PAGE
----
In 2017 Deloitte conducted a study with over 2,000 C-suite executives on the topic of crisis management. One of the questions was “In a crisis, who in your organization would lead the crisis response?”
The top answer, given by over 37% of the participants, was “CEO/ C-Suite”, followed by 29.8% “Don’t know.”
And how many replied with “A dedicated crisis manager”? Zero.
The results of this study mirror the realities of practical life. Every experienced crisis manager knows that senior management wrestles away control over the resolution process almost immediately once a crisis strikes. In fact, a big part of “the job” is to navigate the involvement of senior management – do they take over with the crisis manager’s support or are they to be regularly informed and consulted? There are valid reasons behind this. The C-Suite often has the best understanding of immediate business priorities and knows which questions need to be asked and answered first. The CEO is on the frontline with the board, the public, sometimes even the government. The world expects the CEO to be managing the crisis.
So the simplest answer to the question “How to conduct effective crisis management training in your organization?” is to start with the C-Suite. Having a dedicated crisis manager is great. Having an organization which knows how to approach a crisis in a unified way – from the CEO to the technicians – is invaluable. And it starts with the CEO.
Step One: The Map
Renato Bertani, CEO of Barra Energia, Brazil, shared in an interview on the topic of crisis management: “There are geological risks, uncertainties on well productivity, on the reservoir, on the cost, on the market, on the process, on the geopolitical situation. So we need to prepare to live with the uncertainties.”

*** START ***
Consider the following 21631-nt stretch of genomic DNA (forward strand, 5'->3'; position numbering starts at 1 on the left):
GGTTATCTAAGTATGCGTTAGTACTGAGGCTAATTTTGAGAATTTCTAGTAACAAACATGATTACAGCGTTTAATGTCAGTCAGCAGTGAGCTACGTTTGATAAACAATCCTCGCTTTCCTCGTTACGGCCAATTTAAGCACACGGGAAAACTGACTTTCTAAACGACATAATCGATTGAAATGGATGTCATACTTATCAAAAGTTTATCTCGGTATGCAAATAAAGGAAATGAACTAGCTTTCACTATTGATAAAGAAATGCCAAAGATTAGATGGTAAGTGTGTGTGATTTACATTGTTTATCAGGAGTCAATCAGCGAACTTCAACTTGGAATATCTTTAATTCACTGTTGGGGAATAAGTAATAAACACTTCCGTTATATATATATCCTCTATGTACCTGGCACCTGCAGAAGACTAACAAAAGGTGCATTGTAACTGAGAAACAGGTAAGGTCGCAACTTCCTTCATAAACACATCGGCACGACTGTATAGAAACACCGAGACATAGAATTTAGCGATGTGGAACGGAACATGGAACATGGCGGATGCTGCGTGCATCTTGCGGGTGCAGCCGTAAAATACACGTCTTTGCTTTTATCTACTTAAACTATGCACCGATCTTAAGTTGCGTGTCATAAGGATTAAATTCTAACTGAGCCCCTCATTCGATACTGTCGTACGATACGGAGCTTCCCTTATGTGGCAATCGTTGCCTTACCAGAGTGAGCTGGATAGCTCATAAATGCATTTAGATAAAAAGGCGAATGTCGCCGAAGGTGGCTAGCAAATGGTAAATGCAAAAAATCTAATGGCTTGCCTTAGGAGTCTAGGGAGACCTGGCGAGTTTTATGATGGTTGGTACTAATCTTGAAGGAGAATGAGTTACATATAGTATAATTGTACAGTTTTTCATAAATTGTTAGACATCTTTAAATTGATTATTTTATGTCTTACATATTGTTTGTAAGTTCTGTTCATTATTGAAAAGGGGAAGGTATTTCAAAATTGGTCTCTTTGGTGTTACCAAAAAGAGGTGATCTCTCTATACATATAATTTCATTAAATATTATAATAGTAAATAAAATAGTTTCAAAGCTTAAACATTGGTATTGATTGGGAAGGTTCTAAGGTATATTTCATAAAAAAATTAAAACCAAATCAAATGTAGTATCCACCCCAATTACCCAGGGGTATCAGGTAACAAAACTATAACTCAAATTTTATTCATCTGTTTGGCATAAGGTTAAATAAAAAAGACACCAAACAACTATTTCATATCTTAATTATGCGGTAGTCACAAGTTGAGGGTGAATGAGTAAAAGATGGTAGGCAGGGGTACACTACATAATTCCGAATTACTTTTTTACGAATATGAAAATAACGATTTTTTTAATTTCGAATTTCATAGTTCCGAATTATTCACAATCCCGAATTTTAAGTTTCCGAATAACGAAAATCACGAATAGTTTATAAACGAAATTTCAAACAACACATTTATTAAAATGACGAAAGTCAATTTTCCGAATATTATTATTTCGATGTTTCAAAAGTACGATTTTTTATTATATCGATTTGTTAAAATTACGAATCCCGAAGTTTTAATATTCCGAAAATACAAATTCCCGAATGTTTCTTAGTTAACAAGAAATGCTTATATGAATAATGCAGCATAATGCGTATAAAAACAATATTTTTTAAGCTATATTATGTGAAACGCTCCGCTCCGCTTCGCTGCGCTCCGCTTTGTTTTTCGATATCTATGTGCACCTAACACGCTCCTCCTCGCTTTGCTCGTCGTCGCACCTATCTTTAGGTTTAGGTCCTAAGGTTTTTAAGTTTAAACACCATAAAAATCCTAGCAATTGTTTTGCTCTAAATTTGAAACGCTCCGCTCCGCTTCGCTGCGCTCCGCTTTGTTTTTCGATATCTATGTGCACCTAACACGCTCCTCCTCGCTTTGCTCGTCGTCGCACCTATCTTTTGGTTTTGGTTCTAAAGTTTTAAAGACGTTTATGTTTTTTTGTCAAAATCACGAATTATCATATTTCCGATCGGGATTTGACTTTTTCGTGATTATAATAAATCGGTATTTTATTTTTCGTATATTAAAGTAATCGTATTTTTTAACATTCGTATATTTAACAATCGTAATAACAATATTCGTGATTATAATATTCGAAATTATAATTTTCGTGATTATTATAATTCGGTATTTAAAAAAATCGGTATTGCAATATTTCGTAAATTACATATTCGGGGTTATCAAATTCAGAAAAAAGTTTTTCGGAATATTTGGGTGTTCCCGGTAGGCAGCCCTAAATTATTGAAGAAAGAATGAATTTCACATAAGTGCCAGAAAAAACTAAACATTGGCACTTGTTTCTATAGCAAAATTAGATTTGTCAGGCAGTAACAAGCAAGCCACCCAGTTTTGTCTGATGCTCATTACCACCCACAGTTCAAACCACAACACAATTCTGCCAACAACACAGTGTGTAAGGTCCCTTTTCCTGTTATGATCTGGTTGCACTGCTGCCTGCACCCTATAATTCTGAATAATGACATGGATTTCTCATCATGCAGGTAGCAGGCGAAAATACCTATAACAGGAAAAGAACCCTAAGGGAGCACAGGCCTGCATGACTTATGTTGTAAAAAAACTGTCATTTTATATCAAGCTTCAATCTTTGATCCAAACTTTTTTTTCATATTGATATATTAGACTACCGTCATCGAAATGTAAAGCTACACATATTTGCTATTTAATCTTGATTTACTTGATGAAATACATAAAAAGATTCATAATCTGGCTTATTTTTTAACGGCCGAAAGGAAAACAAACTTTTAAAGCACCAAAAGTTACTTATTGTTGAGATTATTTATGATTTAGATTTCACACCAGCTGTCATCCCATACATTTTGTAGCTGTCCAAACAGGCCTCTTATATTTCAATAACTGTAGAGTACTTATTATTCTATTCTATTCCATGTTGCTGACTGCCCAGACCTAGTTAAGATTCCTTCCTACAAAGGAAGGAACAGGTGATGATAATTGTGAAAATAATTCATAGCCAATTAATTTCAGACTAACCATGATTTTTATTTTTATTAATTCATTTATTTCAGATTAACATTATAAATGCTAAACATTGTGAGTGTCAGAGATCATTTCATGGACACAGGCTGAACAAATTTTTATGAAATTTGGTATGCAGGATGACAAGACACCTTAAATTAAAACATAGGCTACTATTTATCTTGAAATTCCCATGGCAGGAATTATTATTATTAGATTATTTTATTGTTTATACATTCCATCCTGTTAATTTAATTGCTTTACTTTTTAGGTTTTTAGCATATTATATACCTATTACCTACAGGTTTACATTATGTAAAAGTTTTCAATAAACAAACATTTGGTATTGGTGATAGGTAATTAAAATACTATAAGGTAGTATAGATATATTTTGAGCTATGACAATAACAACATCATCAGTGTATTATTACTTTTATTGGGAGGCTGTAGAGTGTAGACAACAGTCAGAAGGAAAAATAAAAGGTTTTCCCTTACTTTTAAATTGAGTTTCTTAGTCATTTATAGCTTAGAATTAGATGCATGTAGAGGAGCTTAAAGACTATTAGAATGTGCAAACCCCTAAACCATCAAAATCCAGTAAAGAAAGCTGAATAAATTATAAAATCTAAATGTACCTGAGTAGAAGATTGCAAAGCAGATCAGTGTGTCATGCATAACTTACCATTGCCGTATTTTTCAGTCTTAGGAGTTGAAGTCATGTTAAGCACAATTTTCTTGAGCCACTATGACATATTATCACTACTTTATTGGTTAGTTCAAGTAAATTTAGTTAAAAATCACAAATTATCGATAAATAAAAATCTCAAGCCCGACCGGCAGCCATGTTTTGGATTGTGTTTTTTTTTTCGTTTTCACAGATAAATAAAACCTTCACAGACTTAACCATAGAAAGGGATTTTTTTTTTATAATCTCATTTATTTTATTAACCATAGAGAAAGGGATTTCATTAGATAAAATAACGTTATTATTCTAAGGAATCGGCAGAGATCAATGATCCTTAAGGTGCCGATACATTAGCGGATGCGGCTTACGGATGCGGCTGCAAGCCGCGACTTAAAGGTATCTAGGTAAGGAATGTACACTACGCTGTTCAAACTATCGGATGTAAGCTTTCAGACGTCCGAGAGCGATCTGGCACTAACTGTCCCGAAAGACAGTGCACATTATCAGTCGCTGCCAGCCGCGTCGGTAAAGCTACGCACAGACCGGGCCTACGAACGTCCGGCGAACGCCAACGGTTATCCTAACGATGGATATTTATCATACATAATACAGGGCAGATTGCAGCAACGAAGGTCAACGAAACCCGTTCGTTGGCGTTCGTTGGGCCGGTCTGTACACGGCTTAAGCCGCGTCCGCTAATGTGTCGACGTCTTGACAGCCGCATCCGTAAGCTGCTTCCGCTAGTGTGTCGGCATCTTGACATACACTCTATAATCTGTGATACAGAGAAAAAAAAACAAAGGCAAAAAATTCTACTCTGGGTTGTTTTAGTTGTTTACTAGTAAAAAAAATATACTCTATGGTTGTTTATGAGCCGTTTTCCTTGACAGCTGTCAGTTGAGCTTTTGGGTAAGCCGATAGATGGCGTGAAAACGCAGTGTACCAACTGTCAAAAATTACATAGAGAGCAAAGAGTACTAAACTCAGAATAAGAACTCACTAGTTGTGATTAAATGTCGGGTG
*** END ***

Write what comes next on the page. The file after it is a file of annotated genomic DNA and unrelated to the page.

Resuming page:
Preparing for disasters and “the unexpected” is much like creating a map. Training people on all the answers is impossible. Training them where to find answers is what will prepare them for a crisis. Following this principle, here are the basic guidelines on conducting the theoretical component of a crisis management training.
- Map out the business
You cannot always know what will occur in the external world, but you can – and must – always know your business. In this initial stage, with the input from the C-Suite, you need to list out all of the business sectors and divisions (back office and front office) within the organization: Upstream, Downstream, IT, Sales and Marketing, HR, Accounting, etc.
Then start mapping out their priority, by taking into account their gravity in relation to the business, and how it changes during the various business cycles. A few examples: In an organization-wide technology crisis, the number one priority is to restore production/ operations/ service, i.e. to re-establish the delivery to the end-customers. The last priority usually is the Research and Development department. HR is usually among the areas with lower priority, unless the crisis hits in the narrow monthly window when they would be prevented to make payroll, in which case their priority shoots up very high in order to prevent massive reputational damage.
Having a clear understanding across all members of the C-Suite what are the business areas and how they align on the priority list during different times of the month, quarter and year is the first step in ensuring preparedness in the event of a crisis.
- Map out the escalation path
“Who is responsible for what” is important to know, but is also the type of knowledge which tends to expire quickly, especially during a crisis. First, people change roles, departments, or leave. Second, very often in a crisis the person “responsible” for a specific activity or division is not the one actually making decisions, or aiding the resolution.